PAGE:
The only Cup that is played on the five continents

Various overseas teams join the Coupe de France forcing French clubs to make more than 12,000 kilometers.


Can you imagine a club tournament that takes place on five continents? Well it exists. La Coupe de France, one of the most special in European football, is characterized by including the best teams from overseas territories in November, to the point of forcing French clubs to make endless trips of more than 12,000 kilometers .

The overseas territories are officially considered French soil. In fact, if one attends to the political map of France, one may find that several departments that are considered dependent on the French administration are included. Specifically, they are the following: French Guiana (South America), New Caledonia and French Polynesia (Oceania), the Reunion and Mayotte Islands (Africa), Guadeloupe, Martinique, Saint Martin and Saint Bartholomew (North America) and Saint Pierre and Miquelon (Central America). They all gather their best teams every year to play the Coupe de France.

Today, at 8pm, the seventh round of the French Cup opens and four overseas teams do it. Le Moule against Jeunesse Evolution (two teams from Guadalupe) and Golden Star against Club Franciscain (two clubs in Martinique). In fact, the Franciscain Club is the team with the most leagues in Martinique (19) and that in 1993 reached the semifinals of the CONCACAF Champions, falling to the Aiglon Du Lamentin, another classic of these rounds of the French Cup. Tomorrow will be a turn for St. Georges Guyane and CS Cayenne, of French Guiana.

This Sunday, several teams will cross the Atlantic Ocean to play matches against clubs from another continent. The Saint-Pierroise, team of the Reunion Islands, will travel to Jura to play against the Jura Sud, of fifth French division. AS Vénus, one of the most successful clubs in French Polynesia, will play at home the seventh round match against Racing Besançon, a team that left players like Chafni (former Auxerre) or the current Saint-Étienne player, Romain Hamouma . For its part, the Sainte-Mariénne, a team in which they began their first steps as players of the likes of Payet, Sinama-Pongolle or Guillaume Hoarau, will receive at home the Versailles, the Ile France team and that plays in the sixth French division.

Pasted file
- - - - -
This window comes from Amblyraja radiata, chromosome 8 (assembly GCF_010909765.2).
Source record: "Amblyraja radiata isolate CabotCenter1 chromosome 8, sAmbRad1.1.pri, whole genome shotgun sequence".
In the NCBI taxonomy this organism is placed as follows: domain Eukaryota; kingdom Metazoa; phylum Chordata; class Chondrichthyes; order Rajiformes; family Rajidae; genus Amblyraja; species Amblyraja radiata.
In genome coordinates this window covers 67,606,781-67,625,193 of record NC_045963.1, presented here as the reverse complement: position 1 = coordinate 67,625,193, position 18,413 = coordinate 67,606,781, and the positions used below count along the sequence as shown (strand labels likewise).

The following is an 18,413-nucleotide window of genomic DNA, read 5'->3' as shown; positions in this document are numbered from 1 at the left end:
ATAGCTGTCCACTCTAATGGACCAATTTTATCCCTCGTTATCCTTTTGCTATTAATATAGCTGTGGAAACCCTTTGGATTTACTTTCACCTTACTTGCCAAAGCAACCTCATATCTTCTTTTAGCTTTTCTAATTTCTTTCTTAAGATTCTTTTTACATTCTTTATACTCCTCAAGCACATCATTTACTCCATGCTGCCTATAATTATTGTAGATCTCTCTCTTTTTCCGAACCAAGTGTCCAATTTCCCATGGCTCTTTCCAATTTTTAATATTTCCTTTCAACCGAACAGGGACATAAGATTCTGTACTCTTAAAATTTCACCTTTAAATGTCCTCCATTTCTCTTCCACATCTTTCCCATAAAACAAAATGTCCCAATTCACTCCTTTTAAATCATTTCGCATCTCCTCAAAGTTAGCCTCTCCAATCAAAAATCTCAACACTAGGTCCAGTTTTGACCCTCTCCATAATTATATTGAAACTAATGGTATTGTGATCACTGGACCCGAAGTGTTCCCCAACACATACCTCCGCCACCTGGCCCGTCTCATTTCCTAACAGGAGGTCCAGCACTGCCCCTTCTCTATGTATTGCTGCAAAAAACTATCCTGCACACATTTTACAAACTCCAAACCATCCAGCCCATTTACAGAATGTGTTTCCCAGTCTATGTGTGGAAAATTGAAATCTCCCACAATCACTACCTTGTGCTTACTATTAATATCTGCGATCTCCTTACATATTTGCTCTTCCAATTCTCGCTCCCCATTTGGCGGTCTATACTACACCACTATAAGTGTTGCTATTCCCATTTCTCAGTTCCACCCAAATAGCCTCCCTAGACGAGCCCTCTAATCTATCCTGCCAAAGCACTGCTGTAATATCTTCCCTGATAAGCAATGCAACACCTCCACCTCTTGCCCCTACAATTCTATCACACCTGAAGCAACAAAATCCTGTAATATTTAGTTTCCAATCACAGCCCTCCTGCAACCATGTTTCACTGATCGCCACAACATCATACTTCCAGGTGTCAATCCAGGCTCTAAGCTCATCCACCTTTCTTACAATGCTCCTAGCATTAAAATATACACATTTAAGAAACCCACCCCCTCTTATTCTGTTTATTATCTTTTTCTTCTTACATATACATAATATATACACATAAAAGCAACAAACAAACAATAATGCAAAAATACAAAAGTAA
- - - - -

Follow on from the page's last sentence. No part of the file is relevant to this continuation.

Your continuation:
You may wonder, and how can amateur clubs afford to make such expensive trips to other continents? The French federation signed in 1975, the first year in which the overseas clubs joined the Coupe de France, an agreement so that all the teams that had to make this type of route were fully paid for by the federation itself. France's centralism in football with respect to Overseas is total, since teams like Tahiti or Martinique had to ask the Elisha for permission to make their own selection. And Faubert, the first player to wear 10 with the French team after Zidane retired, was the first player to be international with both France and Martinique. Malouda, who was French international and then played with French Guiana, ended up sanctioned because, unlike Faubert, he played official matches with France.

Overseas clubs do not usually go from thirty-second finals, which is the round in which Ligue 1 clubs are already incorporated. However, in 1989, Galder Kourou of French Guiana reached the sixteenth final, becoming the first overseas team that did it, although he was beaten by Nantes in a round-trip qualifier with a 0-11 overall for the Ligue team 1.



Photos from as.com
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